Virgin Australia is set to axe 3,000 jobs, its budget brand Tigerair, as well as its long-haul international jets as a part of the brand relaunch under new owner Bain Capital.
These moves come after the airline went into voluntary administration in April owing $6.8 billion.
Virgin Australia CEO Paul Scurrah believes that the cuts were necessary in order to keep the business viable into the future.
“Demand for domestic and short-haul international travel is likely to take at least three years to return to pre-COVID-19 levels, with the real chance it could be longer, which means as a business we must make changes to ensure the Virgin Australia Group is successful in this new world,” he said.
About one third of the company’s workforce will lose their jobs including cabin crew, ground crew, engineers baggage handlers and some international head office staff.
The airline will change its focus away from long-haul international travel, retiring its fleet of Boeing 777s, Airbus A330s and A320s, and move to a strictly Boeing 737 fleet with a small number of regional routes and charters.
“Our initial focus will be on investing in the core Virgin Australia domestic and short-haul international operation alongside our 10-million-member strong Velocity Frequent Flyer program, continuing to offer an extensive network of destinations, a domestic lounge network and value for money for customers,” Scurrah said.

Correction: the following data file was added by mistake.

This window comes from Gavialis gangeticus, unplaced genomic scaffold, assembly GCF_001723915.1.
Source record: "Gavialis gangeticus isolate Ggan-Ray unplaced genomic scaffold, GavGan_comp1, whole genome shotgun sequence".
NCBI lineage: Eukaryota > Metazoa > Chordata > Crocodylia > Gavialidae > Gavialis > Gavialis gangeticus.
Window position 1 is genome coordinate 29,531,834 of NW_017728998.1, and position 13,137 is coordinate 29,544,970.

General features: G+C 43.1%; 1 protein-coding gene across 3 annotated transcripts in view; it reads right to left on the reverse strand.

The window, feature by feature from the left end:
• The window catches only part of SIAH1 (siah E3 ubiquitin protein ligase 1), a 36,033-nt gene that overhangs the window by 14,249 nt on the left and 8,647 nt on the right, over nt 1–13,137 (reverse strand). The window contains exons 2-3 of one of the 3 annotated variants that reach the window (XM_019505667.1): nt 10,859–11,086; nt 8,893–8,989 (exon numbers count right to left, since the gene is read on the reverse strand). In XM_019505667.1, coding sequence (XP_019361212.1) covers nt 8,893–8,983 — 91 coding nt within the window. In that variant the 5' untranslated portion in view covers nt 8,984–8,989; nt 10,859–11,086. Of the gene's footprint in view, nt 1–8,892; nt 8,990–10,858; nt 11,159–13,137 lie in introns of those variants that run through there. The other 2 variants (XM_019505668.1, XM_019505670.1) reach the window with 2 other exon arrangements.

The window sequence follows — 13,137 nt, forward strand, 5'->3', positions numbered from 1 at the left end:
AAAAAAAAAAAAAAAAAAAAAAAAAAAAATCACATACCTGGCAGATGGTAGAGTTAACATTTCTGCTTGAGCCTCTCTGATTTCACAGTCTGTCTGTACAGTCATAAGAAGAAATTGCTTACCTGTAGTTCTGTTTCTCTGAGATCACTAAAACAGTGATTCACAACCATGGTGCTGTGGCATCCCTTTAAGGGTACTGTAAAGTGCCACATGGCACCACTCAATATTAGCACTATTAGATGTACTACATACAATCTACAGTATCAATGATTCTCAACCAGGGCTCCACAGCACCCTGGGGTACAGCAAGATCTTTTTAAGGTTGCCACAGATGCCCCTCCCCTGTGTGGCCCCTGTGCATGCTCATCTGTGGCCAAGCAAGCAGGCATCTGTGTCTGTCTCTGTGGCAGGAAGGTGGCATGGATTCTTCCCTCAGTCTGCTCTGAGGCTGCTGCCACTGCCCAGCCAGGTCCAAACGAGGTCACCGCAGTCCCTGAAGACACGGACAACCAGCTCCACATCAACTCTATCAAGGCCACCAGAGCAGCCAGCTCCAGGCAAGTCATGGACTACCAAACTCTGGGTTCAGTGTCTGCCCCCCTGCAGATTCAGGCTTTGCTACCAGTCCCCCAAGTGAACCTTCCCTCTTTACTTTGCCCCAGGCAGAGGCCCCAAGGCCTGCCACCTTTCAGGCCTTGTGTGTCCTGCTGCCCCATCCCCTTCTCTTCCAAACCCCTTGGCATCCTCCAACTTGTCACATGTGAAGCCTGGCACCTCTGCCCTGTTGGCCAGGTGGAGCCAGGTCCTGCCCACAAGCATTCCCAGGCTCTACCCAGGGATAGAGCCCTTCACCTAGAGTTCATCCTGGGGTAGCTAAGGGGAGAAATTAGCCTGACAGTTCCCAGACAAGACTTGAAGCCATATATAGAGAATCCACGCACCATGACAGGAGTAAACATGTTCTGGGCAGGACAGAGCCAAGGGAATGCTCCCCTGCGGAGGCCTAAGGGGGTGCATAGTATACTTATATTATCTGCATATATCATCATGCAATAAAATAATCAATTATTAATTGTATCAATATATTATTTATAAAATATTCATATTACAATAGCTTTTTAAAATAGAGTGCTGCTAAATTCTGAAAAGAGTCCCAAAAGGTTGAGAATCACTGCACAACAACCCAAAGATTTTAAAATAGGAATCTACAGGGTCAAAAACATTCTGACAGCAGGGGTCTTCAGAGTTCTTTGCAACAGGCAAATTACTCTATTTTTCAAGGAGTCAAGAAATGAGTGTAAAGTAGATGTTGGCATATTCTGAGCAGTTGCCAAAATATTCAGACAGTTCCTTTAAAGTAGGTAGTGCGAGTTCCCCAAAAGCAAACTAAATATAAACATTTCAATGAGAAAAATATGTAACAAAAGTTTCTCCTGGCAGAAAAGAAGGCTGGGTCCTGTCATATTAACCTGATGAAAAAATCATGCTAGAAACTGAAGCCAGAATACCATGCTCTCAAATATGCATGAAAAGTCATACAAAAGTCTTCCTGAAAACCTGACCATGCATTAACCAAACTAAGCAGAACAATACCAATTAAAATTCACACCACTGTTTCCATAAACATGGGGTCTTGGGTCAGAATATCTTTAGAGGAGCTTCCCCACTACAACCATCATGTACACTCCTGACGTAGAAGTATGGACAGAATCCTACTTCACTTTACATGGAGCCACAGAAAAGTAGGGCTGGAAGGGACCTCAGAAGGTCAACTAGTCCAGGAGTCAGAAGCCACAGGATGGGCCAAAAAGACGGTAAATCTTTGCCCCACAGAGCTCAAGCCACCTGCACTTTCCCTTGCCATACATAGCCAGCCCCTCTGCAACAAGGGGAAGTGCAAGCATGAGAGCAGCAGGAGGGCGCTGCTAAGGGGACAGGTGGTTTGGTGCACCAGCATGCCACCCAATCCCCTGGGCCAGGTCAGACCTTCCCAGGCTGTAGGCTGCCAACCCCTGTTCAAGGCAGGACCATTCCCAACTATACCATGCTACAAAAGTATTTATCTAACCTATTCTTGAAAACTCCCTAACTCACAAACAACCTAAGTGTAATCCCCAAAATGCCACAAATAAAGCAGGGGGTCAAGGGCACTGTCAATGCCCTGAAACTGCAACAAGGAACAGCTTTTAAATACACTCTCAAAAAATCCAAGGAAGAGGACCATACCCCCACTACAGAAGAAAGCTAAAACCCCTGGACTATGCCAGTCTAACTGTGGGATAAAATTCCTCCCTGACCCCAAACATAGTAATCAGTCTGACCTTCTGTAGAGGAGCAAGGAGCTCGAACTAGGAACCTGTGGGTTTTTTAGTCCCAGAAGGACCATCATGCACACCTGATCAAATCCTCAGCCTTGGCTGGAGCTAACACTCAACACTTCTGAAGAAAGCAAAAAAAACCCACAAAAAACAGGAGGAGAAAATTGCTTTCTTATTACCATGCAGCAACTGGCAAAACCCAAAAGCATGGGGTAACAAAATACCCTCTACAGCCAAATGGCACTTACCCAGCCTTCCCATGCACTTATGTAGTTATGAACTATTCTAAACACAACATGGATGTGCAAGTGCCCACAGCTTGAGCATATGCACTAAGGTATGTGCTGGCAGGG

Today’s announcement also means Tigerair Australia will not fly again after being grounded during the pandemic, as there is not enough demand in the market for both airlines.
Virgin has retained the air operator certificate so they can revive the brand once the market has fully recovered.
While the Transport Workers Union (TWU) national secretary Micheal Kaine is saddened by the substantial job loss, he welcomes the news that a further 6,000 jobs have been saved as Virgin remains a full service airline.
“This has not been an easy process and Virgin workers have worked hard to ensure that instead of going down the route of a low-cost model where more jobs might have gone, Virgin will be able to retain its place in the market and hold onto the vital experience and skills of many of its workers,” he said in a statement.
“The TWU and other unions have made the case for the maximum number of jobs at the airline and to ensure that it retains the elements that make it competitive and an important option for the travelling public, such as its maximising jobs, retaining regional operation Vara, tiered cabin classes, airport lounges and the airline’s international arm.”
Virgin also confirmed that it will honour travel vouchers issued to customers for flights cancelled due to COVID-19.
Photo: Image supplied by Virgin Australia